When most of us think of sports injuries, knee or shoulder injuries are probably the first things that come to mind. And while injuries in both these areas certainly aren’t rare, they aren’t the most common. That distinction belongs to the hamstrings, the three large muscles located in the back of your thigh. Most hamstring injuries involve sprains, but sometimes, a tear can occur, either in the muscle of one of the connecting tendons.
You have three hamstring muscles, each of which runs from the bottom of your pelvis to just below your knee. These muscles join with the hamstring tendons, tough connective “bands” that attach the muscles to your leg bone. Your hamstring muscles help you bend and straighten your knee, and they also provide your legs with a lot of strength and stability.
Most hamstring injuries are caused by muscle overload. Probably the main reason why these injuries occur so often is because the muscles are used in so many sports. Soccer, baseball, basketball and football players all rely on their thigh muscles for running, pushing, sprinting and pivoting movements, any of which can cause a hamstring injury. Runners and dancers are also at greater risk of injuring their thigh muscles. Even non-athletes use their thigh muscles for activities like walking and climbing stairs.
What are the symptoms of a hamstring injury?
Hamstring injuries can be pretty painful, and often the first symptom is a sharp pain in the back of your thigh. In more serious injuries, you might hear or feel a “popping” or tearing sensation. A few hours after the injury, the area will be tender and sometimes swollen. Depending on the type of injury, you might develop bruises in the area, and you might feel weak or unsteady when you try to put weight on the leg.
Hamstring tear symptoms are typically much more painful and serious compared with strains. Hamstring tears aren’t going to heal on their own. They need medical treatment and sometimes surgery to repair the torn tissue. Early hamstring tear diagnosis is important for ensuring the injury doesn’t get worse.
What is a proximal hamstring tear?
While some tears affect only the muscle tissue, other tears occur where the muscle joins a tendon. You might hear these tears referred to as “proximal” tears or “distal” tears, depending on where the tear occurs. A proximal hamstring tear occurs near the pelvis. These tears are far more common than distal tears, which occur at the other “end” of the muscle near your shinbone.
Sometimes a tendon tears away from the bone. This type of hamstring tendon tear is called an avulsion. When the tendon tear is very severe, it can rip away a piece of the bone.
Hamstring strain vs hamstring tendon tear: When to see the doctor
Some mild hamstring injuries can heal on their own with a little home care. For swelling and inflammation, rest and regular application of ice are often helpful in less serious injuries. Over-the-counter medicines can be used to relieve mild pain during hamstring strain recovery. However, if your symptoms don’t go away after a day or so, or if you’re having trouble putting weight on your leg, it’s a sign that your injury is more serious than a simple hamstring strain. Hamstring injuries can be serious, affecting even simple movements. Scheduling an evaluation with Dr. Van Thiel is essential for making sure your muscles and tendons heal properly.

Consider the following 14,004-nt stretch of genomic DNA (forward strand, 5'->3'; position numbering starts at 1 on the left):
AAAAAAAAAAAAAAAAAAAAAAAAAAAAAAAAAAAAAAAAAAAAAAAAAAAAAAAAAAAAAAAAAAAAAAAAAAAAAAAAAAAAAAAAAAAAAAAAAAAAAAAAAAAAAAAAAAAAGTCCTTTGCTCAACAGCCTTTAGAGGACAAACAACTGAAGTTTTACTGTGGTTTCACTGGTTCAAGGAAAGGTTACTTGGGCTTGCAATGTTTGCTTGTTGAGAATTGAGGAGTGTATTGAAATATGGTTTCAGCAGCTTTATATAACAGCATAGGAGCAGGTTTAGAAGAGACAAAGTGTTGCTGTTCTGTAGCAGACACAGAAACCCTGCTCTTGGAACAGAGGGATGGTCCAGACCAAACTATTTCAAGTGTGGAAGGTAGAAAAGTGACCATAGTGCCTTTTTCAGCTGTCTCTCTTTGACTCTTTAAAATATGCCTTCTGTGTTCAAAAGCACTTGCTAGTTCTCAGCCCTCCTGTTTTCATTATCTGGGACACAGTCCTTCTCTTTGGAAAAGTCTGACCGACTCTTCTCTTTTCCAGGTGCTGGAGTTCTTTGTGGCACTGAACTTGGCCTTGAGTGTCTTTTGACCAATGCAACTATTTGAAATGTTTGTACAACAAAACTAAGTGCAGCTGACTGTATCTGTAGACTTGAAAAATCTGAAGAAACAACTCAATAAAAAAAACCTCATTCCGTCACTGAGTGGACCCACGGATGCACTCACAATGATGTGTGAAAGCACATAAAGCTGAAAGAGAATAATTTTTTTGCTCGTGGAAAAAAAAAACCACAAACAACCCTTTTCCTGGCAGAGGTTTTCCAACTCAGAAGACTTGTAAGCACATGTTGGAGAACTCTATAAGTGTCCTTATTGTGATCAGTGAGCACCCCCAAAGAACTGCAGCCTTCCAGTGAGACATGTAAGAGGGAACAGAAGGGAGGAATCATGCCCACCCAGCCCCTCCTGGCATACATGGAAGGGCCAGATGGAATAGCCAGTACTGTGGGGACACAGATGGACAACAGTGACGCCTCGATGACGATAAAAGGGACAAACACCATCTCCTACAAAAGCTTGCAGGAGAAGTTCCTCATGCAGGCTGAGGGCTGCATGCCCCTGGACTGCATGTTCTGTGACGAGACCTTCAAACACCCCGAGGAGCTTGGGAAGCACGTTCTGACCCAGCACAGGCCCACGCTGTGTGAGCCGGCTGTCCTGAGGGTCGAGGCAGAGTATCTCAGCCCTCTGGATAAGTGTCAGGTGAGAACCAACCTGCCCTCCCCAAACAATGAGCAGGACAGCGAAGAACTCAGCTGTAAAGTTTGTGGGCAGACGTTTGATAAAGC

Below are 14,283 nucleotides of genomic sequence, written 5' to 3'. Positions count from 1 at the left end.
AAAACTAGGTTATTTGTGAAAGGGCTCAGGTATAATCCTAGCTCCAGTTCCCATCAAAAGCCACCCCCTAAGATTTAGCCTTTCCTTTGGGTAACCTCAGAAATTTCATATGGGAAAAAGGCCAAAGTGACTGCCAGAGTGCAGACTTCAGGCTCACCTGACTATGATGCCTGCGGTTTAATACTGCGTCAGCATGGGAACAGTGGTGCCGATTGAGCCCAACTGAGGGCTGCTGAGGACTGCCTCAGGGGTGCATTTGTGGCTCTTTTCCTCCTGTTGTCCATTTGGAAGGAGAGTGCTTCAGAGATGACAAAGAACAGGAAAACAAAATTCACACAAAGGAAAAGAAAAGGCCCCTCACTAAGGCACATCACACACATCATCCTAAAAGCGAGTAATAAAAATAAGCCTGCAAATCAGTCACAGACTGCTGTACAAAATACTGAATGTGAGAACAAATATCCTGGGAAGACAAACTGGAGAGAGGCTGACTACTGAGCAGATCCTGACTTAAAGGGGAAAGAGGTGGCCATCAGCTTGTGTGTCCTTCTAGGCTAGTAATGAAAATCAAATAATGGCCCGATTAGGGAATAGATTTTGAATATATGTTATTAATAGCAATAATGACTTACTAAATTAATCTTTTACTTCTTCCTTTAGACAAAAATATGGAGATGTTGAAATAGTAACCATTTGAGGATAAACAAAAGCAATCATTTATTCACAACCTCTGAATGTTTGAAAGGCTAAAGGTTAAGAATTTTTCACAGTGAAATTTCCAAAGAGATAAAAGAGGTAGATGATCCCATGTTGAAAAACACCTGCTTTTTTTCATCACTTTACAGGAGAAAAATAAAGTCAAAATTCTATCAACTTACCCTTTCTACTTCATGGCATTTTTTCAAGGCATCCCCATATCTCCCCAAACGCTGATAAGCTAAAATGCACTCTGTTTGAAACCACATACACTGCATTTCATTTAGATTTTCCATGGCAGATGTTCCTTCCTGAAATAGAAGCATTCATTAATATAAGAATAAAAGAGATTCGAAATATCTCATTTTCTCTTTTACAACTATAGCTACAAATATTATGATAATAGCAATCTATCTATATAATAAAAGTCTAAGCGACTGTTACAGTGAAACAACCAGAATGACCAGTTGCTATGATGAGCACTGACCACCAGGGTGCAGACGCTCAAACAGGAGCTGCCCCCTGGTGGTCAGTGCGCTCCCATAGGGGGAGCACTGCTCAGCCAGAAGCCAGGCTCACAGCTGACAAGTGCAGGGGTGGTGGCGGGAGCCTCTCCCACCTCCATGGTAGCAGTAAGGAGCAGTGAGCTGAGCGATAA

During a hamstring tendon tear evaluation, Dr. Van Thiel uses a variety of methods to pinpoint the location of the injury and determine its severity. In addition to a manual exam of your leg, you might have X-rays or other imaging, especially if a hamstring tendon tear is suspected.
What treatment options are available for a hamstring strain or tear?
Hamstring strain treatment usually consists of rest, ice and medication to relieve the initial pain and swelling. Once your thigh is on the mend, you might have physical therapy to help restore strength and flexibility. Therapy is also useful for preventing future injuries, especially in athletes or in those who’ve had similar injuries in the past.
Hamstring tear treatment depends on the severity of the tear. In complete tendon tears or tears that take away part of the bone, surgery is needed to repair the area and prevent future disability. Dr. Van Thiel uses the most advanced techniques to repair and restore torn hamstrings, helping patients get back to the activities they love.
Athletes may have the lion’s share of hamstring strains and tears, but they’re not the only people who can have a hamstring injury. Hamstring strains and tears are also more common among people who:
- have had prior hamstring injuries
- have stiff, inflexible leg muscles
- have intense activity after a period of being sedentary
- have a muscle imbalance in their legs
- have weak leg muscles
Regardless of how your thigh was injured, the most important thing you can do is have your symptoms evaluated as early as possible. Don’t try to diagnose hamstring symptoms on your own. Prompt medical attention is essential for preventing the injury from getting worse. To schedule an office visit with Dr. Van Thiel, call OrthoIllinois at (779) 774-1110 today.